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Date of Award

Spring 2012

Document Type


Degree Name

Master of Arts (MA)


Department of Graduate Psychology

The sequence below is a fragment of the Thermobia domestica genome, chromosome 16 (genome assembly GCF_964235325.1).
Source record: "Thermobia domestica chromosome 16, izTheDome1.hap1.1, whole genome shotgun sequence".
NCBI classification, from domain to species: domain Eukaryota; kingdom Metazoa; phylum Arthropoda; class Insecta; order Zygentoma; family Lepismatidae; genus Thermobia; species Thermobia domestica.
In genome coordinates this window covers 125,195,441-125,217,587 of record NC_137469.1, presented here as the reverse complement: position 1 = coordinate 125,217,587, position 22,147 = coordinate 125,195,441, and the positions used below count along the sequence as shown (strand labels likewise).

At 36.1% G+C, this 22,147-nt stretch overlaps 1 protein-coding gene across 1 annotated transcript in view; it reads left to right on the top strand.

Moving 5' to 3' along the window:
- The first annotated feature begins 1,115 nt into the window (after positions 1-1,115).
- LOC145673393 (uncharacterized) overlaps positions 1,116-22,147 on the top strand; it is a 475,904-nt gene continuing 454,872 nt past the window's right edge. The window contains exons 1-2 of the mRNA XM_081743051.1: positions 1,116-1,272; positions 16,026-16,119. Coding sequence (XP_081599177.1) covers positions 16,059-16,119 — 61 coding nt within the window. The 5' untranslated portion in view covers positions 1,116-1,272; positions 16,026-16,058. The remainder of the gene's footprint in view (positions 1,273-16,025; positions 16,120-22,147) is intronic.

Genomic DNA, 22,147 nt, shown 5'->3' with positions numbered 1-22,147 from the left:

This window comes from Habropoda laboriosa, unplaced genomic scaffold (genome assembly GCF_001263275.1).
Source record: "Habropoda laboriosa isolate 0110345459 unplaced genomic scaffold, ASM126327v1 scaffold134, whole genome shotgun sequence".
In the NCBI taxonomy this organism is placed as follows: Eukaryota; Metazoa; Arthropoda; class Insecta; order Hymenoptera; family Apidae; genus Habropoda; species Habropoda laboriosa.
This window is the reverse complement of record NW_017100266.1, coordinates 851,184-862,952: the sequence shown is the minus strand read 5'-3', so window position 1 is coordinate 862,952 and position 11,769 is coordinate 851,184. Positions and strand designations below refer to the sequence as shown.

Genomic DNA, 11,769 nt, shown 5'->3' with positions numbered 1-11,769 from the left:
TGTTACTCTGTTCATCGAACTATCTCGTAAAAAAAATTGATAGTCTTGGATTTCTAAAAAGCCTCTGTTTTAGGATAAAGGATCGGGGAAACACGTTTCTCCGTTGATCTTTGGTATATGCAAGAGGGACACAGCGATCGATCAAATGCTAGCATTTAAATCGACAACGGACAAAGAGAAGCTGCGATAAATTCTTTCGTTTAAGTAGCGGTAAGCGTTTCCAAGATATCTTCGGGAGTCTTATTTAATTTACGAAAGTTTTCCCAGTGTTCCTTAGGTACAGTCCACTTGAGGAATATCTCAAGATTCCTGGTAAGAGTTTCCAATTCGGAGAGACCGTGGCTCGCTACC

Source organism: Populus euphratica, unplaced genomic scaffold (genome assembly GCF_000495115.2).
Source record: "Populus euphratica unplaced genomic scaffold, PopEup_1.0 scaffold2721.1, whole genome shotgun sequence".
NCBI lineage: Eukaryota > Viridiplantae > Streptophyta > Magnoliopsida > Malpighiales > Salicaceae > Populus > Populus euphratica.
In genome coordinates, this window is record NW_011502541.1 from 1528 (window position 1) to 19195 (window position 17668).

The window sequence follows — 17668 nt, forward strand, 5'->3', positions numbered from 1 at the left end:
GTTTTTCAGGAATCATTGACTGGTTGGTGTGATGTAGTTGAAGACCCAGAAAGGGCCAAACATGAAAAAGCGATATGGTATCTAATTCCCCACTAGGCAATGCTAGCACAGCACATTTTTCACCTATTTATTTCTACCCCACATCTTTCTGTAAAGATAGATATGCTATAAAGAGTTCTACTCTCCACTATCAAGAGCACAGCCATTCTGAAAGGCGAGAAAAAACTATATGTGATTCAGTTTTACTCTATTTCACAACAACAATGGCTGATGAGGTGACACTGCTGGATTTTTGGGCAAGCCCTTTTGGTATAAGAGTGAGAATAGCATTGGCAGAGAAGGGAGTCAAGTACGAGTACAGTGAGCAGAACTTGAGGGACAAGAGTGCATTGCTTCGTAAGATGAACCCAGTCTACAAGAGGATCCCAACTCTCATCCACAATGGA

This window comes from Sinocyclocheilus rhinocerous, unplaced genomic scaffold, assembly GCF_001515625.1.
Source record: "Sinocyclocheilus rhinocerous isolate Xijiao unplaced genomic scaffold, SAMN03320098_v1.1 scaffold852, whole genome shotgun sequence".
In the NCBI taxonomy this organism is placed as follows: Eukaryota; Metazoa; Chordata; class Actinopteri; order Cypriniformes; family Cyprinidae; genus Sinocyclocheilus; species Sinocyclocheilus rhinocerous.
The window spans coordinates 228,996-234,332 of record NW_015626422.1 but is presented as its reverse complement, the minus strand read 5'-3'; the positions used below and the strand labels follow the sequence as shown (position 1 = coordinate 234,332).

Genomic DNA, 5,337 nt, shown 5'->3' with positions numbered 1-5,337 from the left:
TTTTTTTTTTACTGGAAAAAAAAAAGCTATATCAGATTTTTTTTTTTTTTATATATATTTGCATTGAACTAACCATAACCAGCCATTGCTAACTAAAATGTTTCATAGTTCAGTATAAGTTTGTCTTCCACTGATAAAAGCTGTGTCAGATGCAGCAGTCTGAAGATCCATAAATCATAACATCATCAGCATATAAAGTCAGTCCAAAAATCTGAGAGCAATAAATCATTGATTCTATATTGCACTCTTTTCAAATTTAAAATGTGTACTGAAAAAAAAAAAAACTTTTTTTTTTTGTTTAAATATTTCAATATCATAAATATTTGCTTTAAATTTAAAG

The practice of assessment in higher education is often focused on measuring outcomes of student success. However, the potential for a student to obtain a job (i.e., their employability) after graduation is often not directly measured. This reality is unfortunate given the competitive job market and rising cost of an education. One scale, the Employability Skills Inventory (ESI) has been identified as a potential assessment instrument that purports to measure skills necessary for employment in most occupations. Before deciding to use any scale for a particular purpose, one must establish that the scale is both reliable and valid. The focus of this thesis was to gather validity evidence for the ESI, paying a particular emphasis on the Thinking Skills subdomain. Use of a survey to employers, content alignment activities, and structural equation modeling were used to gather construct validity evidence. The results of this thesis suggest that the ESI is not an appropriate instrument for assessing employability among college students. A new model of employability and a process by which an appropriate employability measure can be developed are discussed.

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